Life After Death
There is relentless speculation in the French news media about whether former president Nicolas Sarkozy could announce a political comeback. In a TV interview, Valérie Pécresse, who was Sarkozy’s spokeswoman and budget minister until François Hollande won election in May, was asked if her boss was “dead and buried”; and Pécresse responded, “There is a book that is the bestselling book in the world called the Bible, and in the Bible, there is the possibility of resurrection.” Although the thought of Sarkozy as the messiah should boggle the Gallic mind, many of the photos published of him post-Élysée show him bearded—like Jesus. This has inspired giggles in France because Sarkozy, when he was just an unsubtly ambitious cabinet minister in 2003, was asked on TV whether he thought about the presidential election during his morning shave. “Not simply when I shave,” he replied, effectively confirming he’d angle for a run in 2007. And now that he’s stopped shaving, what presidential conclusions might the nation draw? Despite Hollande’s meager approval ratings, a poll released last Friday showed that 55 percent of those asked whether they miss Sarkozy said non. That unloving statistic notwithstanding, Sarkozy is reported to have told another former cabinet colleague that “the question is not whether I come back, but [whether] I have the choice, morally speaking, of not coming back.”
The Best Business in Pakistan
Anti-Americanism runs deep and passionate in Pakistan, as the recent violent protests against Innocence of Muslims, an incendiary film about Islam, made depressingly clear. But as the Agence France-Presse has reported, this rage against Uncle Sam has had a deliciously ironic result: a boom in the sale of the Stars and Stripes in such places as Lahore, Peshawar, Rawalpindi, and Karachi. As anger over the film mounted, those in the flag business began licking their entrepreneurial lips. “I knew the tills would start ringing,” said one fabricator of flags and pennants. “Whenever we have these demonstrations, I make 10 times as much money as normal.” As readers will surely have surmised, American flags are purchased for burning at public demonstrations. (Pakistan’s traditional foe has slipped in the ire ratings: “It’s been a long time since I sold an Indian flag,” a shopkeeper told AFP.)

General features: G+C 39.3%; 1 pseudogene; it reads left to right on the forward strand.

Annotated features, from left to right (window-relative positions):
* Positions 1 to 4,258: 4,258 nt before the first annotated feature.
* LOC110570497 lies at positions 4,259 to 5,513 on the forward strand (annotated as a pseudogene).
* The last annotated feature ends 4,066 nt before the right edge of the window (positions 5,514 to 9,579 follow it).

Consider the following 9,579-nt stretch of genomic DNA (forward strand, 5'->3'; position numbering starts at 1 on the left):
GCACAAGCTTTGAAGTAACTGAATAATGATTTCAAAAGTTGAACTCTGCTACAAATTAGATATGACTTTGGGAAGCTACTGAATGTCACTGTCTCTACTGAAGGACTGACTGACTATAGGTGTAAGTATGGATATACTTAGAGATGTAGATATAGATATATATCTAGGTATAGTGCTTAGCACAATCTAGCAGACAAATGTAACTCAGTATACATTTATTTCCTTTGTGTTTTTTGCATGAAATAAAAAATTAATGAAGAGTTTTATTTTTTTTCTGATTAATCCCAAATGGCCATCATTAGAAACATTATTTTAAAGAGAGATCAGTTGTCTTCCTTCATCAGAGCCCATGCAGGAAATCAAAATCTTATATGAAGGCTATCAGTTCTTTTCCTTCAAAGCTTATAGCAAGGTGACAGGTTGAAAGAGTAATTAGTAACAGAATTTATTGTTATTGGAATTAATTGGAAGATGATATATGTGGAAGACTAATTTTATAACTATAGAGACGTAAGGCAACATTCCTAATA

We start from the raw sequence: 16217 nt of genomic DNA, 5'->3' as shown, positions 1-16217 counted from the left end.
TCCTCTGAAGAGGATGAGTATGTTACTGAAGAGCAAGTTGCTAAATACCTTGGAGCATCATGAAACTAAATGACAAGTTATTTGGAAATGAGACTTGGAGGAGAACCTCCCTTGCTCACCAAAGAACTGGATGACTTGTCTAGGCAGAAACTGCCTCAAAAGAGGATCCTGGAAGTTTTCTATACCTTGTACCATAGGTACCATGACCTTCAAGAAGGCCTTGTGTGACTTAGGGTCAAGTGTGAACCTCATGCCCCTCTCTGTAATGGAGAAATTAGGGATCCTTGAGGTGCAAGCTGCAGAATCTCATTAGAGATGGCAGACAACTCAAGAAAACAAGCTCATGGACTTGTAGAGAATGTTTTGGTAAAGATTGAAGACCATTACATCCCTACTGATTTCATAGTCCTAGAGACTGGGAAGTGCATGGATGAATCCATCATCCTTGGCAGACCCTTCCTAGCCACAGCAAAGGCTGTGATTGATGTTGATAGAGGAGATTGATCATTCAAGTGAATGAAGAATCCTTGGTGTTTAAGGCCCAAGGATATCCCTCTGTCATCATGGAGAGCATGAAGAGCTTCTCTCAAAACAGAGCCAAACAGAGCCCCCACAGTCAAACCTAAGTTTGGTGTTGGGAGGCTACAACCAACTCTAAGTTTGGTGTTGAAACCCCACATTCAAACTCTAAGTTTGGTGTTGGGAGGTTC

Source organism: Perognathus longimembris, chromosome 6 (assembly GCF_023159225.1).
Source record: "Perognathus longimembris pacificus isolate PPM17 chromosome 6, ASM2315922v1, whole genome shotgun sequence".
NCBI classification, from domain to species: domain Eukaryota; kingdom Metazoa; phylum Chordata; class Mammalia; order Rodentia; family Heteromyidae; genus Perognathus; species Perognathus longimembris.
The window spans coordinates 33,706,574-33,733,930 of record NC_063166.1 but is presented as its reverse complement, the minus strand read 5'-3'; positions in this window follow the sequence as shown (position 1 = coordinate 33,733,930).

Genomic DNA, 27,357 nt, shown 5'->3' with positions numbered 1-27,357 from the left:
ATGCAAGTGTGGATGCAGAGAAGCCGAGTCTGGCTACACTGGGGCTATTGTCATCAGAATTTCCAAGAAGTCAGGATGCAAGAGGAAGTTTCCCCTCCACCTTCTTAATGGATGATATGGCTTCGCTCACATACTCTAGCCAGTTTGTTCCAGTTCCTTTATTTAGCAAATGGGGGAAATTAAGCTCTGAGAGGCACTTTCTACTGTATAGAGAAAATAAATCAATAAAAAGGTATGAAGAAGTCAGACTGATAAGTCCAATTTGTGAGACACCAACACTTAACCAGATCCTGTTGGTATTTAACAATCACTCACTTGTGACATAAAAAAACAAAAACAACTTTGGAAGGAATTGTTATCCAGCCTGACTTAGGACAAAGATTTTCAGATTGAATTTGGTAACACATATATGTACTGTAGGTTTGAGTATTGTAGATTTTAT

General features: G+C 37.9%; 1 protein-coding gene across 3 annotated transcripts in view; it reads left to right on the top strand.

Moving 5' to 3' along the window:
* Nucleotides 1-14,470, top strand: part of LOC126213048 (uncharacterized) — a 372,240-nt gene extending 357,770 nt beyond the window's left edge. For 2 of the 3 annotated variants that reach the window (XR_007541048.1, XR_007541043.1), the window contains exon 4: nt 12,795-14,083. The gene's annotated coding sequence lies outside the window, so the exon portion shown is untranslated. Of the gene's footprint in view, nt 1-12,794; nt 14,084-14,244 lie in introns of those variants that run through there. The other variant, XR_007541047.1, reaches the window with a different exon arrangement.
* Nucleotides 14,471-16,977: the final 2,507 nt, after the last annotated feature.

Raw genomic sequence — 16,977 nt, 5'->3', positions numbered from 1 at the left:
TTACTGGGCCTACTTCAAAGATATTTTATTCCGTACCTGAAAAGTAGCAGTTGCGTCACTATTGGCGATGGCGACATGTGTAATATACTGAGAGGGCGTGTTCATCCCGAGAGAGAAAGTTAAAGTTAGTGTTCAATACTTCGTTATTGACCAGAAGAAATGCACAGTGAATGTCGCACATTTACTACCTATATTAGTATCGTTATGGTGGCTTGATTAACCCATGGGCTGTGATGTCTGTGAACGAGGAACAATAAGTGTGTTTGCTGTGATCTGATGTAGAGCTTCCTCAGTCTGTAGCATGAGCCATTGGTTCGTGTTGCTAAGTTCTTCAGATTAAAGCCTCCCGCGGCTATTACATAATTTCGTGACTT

Big Bucks Stop Here
In a continent of unabashed kleptocrats, Joyce Banda, president of Malawi, shines like an improbable beacon of probity. Banda, who came to power in April after the death of her sticky-fingered predecessor Bingu wa Mutharika, has announced that she will set a personal example in these times of austerity by taking a 30 percent pay cut. “When I took over, the economy had almost collapsed. I told Malawians we needed to pass through difficult times,” she said to a local newspaper. Although her vice president, Khumbo Kachali, will emulate her sacrifice, the distinctly nondespotic Banda has stated that the rest of her cabinet need only do so on a voluntary basis. She has also announced that her government will sell off the presidential jet, controversially purchased by the spendthrift Mutharika. Banda has yet to set foot on the plane, a vehicle she has shunned with almost theatrical vehemence.
‘Let it Rot’
An unorthodox protest is underway among the normally docile citizens of Saudi Arabia. Faced with the soaring cost of chicken—a staple at the heaving dining tables of the desert kingdom—campaigners are urging Saudis to boycott the bird. The agitation has taken wing on Twitter, where a campaign called Let It Rot is exhorting people to punish traders—blamed for exploiting the shortage of chicken in jacking up prices to unconscionable heights—by leaving the meat untouched on supermarket shelves. “If you stop eating chicken,” an indignant tweet explained, “it will help bring down the corrupt traders, not just the prices.” Poultry prices have risen by as much as 50 percent in recent weeks. “There are many replacements for chicken such as fish, beef and vegetables,” a consumer tweeted, offering a helpful tip to drumstick-deprived compatriots.
With Luke Darby and Jane Teeling